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Veterinary

Auscultation, an important step to identify cardiovascular diseases in pets.

 

infografia post identificacion(800)

At the moment that a client feels that his pet is sick, the veterinary specialist must attend initially to the symptoms presented by the animal in question. When we refer to cardiovascular diseases, we distinguish several signs that can identify a cardiovascular problem such as: cough, dyspnea, tachypnea, intolerance to exercise … These symptoms do not have to offer a problem in the cardiovascular picture, but they do create an alert state that must be identified in order to solve it.

It is worth mentioning that it is convenient to analyze the patient’s medical history to find additional information that facilitates the diagnosis. On the other hand, it is decisive when performing the analysis of the clinical history, to know both the race, age and congenital diseases of the animal.

Once all the information in the clinical history has been identified, the physical examination must be imminent. This analysis should be considered as a constant practice in each annual visit or review, whether the animal is sick or not. In a guided manner, a physical study of the pet must be carried out following several steps:

Inspection Detect, observe and discriminate, in a precise way, abnormal symptoms in relation to normal anatomy.
Palpation Examine the animal’s body using the sense of touch.
Percussion Physical examination that, by means of small strokes with the fingers on the patient’s body surface, delimits the areas of different sounds.
Auscultation Using phonendoscopes such as eKuore, abnormal or pathological sounds are assessed.

 

Among all the previous steps, auscultation, preferably through phonendoscopes, is the procedure that shows the most reliability and effectiveness with respect to the results collected.

To identify normal heart sounds during the auscultation of canine and feline animals, it is noteworthy that the presence of two sounds and two silences of different duration is perceived. The first sound is due to the closing of the antriventricular valves and vibrations in the great arteries. The second sound, shorter and more acute than the first, occurs when the aortic and pulmonary valves are passively closed. Audio registered with eKuore. Normal auscultation of a canine:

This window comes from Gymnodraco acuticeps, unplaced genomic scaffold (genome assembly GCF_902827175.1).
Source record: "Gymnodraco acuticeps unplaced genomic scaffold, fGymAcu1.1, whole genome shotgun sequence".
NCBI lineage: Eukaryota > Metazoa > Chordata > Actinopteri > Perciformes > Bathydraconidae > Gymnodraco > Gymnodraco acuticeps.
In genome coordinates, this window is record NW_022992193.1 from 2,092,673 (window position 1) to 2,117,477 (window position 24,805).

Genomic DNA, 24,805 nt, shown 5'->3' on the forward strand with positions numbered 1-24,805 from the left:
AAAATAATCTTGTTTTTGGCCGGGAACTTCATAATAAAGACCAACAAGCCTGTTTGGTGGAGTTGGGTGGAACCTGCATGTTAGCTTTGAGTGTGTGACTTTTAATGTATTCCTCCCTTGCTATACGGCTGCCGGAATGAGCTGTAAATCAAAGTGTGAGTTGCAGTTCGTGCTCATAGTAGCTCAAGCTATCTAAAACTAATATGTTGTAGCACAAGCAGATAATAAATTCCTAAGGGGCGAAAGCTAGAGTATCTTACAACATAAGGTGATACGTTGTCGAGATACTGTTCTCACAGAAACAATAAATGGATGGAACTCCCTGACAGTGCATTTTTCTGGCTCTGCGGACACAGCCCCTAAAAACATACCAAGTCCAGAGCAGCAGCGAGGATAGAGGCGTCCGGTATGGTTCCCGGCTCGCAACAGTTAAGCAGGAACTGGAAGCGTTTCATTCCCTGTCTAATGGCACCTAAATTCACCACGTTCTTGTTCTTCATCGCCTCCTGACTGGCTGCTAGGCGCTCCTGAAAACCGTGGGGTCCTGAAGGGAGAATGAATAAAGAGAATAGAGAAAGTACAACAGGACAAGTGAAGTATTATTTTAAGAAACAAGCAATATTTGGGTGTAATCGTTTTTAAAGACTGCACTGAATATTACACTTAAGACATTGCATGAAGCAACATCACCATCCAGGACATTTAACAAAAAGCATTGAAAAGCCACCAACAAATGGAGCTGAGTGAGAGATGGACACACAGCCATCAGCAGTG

But also, thanks to listening to auscultation, we can determine several sounds that present cardiac abnormalities:

 

CARDIAC MURMUR:

Finding a murmur in the auscultation of the pet is the most common way to find a cardiac pathology.

The sound that is collected is due to the turbulence that occurs when the blood goes through some cardiac or vascular structures due to a disorder of the heart valves.

It is very important to listen in different body areas like in the left and right Hemithorax or cranial thoracic area.

The intensity of the murmur can be classified according to its volume in 6 degrees, from very weak to very strong.

One of the difficulties a veterinarian can find is the inability to hear a murmur in pets that present obesity, nervousness and panting, tachycardia or dyspnea.


ATTENUATED OR ABSENT SOUNDS:

It is a warning sign when we observe the absence of sound or when it is weak.

This can be produced by several cases:

– Pericardium effusion. Abnormal accumulation of fluid in the pericardial cavity.

– Pleural effusion: Pathological accumulation of fluid in the pleural space.

– Obese patients, body position, thoracic physiology.

ABNORMAL SOUNDS:

They occur due to small alterations in the heart. They can be galloping sounds (the name you receive because it resembles the noise of a galloping horse) or when there is an unfolding of the first or second tonus.

ARRHYTHMIA:

The arrhythmias are caused by problems in the electrical conduction of the heart, and in the listening collected in the auscultation we find an alteration in the frequency and heart rate.

They can be slow, fast or an abnormal interleaving of sounds.

 

SOURCE: http://www.cardioveterinaria.com/es/identificacion-enfermedades-cardiovasculares.html